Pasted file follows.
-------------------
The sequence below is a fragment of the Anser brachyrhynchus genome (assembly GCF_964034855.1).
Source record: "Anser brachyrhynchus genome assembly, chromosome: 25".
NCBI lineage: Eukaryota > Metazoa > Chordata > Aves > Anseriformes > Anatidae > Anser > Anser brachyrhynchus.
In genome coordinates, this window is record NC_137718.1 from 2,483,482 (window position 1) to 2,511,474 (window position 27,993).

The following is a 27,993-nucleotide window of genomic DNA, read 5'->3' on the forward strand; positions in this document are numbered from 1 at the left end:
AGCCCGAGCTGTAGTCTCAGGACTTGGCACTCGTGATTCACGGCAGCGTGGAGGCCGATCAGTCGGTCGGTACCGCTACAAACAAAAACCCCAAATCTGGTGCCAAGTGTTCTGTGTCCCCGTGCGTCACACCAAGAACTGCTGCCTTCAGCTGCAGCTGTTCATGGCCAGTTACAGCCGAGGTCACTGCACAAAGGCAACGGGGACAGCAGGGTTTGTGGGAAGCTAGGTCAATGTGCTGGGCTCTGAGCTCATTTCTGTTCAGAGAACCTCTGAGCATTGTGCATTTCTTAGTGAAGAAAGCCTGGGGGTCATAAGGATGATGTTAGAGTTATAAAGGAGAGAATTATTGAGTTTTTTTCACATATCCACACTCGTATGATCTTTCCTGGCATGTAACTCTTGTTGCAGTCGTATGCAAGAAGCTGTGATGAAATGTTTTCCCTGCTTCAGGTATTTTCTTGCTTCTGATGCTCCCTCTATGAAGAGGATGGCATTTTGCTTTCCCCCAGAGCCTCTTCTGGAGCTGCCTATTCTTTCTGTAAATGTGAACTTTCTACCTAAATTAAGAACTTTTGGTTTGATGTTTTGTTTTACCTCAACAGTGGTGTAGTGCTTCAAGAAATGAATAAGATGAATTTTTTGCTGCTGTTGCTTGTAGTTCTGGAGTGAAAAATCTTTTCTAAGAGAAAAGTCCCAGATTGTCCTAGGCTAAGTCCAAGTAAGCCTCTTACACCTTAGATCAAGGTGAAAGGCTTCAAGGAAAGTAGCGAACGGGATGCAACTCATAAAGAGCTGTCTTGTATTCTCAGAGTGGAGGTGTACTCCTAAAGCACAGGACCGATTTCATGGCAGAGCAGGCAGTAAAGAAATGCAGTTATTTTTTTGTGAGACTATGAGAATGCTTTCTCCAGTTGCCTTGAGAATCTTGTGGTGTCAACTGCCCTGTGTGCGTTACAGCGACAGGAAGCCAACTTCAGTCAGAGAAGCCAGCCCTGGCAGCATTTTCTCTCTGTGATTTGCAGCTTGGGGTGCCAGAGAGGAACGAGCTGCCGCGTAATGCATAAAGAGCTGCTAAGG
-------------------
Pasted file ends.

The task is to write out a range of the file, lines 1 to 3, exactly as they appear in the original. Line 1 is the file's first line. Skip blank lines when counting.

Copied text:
The sequence below is a fragment of the Anser brachyrhynchus genome (assembly GCF_964034855.1).
Source record: "Anser brachyrhynchus genome assembly, chromosome: 25".
NCBI lineage: Eukaryota > Metazoa > Chordata > Aves > Anseriformes > Anatidae > Anser > Anser brachyrhynchus.